A few weeks ago, I wrote about the importance of controlling change and benefitting from it.
LEARN + ACT = GOOD CHANGE
But even with these variables, there are so many nested variables within LEARNING and ACTING. I'm going to touch a bit more on learning. I told you why you should be learning, but… When should I be learning? What am I supposed to look for? Where is the best place to do this? How do I learn?
What you'll often hear is "you should always be learning / you should always be on / pay attention all the time". And that's hard af when you're a student. If you're a student, or anyone who has to endure unnecessary things in life (i.e. - work a mindless 9-5 to make ends meet), do not always be learning. You should always be thinking about where you aspire to be, but you don't always have to be learning. Ignore the moments that have no place in fulfilling your vision.
What you need to do is pay careful attention to the times that are stepping stones to your vision. Times that are most important to you. Like building a portfolio / writing an exam / trying to understand a class you need to ace / making worthwhile connections. I allow you to stop going out at night to party with the 'friends' you think you have to be with. I allow you to spend more time on your craft than on your prelab that doesn't matter. I allow you to indulge in your future self. You'll know these times when you're in them.
And when you are in them, hone in on the details and remember as much as you can. This is what you're meant to do with your life, and you better make the most out of these important moments by AT LEAST remembering them.
Learn when it's your time to grow and shine.
REMEMBER THE TIMES YOU'RE ON YOUR STEPPING STONES
Don't be stupid. Keep your brain cells focused on the times and things that matter, not the things you're forced to do (and will hopefully stop doing).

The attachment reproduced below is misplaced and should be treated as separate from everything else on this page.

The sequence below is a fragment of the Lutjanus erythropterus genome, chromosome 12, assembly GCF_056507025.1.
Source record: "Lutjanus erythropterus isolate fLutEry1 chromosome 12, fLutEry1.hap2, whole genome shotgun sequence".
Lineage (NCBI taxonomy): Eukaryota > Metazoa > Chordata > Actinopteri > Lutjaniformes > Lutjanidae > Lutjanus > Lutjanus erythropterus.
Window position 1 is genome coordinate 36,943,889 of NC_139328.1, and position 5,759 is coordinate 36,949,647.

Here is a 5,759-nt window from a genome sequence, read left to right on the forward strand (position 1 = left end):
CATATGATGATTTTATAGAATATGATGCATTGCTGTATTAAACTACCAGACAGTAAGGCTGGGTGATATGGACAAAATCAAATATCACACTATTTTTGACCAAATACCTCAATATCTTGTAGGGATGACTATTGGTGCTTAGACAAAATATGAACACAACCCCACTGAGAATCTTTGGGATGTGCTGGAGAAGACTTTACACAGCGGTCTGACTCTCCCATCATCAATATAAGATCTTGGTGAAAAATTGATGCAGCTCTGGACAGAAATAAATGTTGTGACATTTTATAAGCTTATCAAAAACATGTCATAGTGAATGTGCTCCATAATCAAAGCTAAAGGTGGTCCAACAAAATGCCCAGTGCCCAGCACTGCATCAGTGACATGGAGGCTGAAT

Maybe I should have told you what to look for first… but then I wouldn't have made the point that this is one of the moments you should be remembering.
When you're going through change (which is most of your life), look for your problems. Look for the stone walls in order to break them down. If you know you aren't sociable enough, (here's the ACT part of the equation) fix your social anxiety. If you know your current grade isn't high enough, (here's the ACT part of the equation) fix your mark by doing better. In general, if you aren't good enough to be where you know you should be, (here's the ACT part of the equation) get good enough.
"But I'm fine right now, I don't have any problems… The government isn't after me / I'm not in debt / People don't hate me / I'm passing my classes / I'm getting by / I'm getting by / I'm getting by"
That's your problem. You're just getting by.
Think about your vision, why aren't you there? You're not in med school yet? You're not making enough income yet? Your craft isn't good enough to attract significant attention yet? That's your problem.
LOOK FOR THESE WALLS AND BREAK THEM.
Always be moving towards your vision and always be growing out of your problems. If you think you don't have any problems, that's your problem.
Anywhere you can be alone. Learn by yourself.
It's your life. You set the scene, you call the shots, and you choose the cuts.
When you have big important moments stored away in your memory, and you understand what your problems are… be alone. Go somewhere quiet and think about how you can improve yourself. Again, indulge in your future self. Be by yourself to really understand where you've been and where you're going in life. Because no one else knows your life better than you.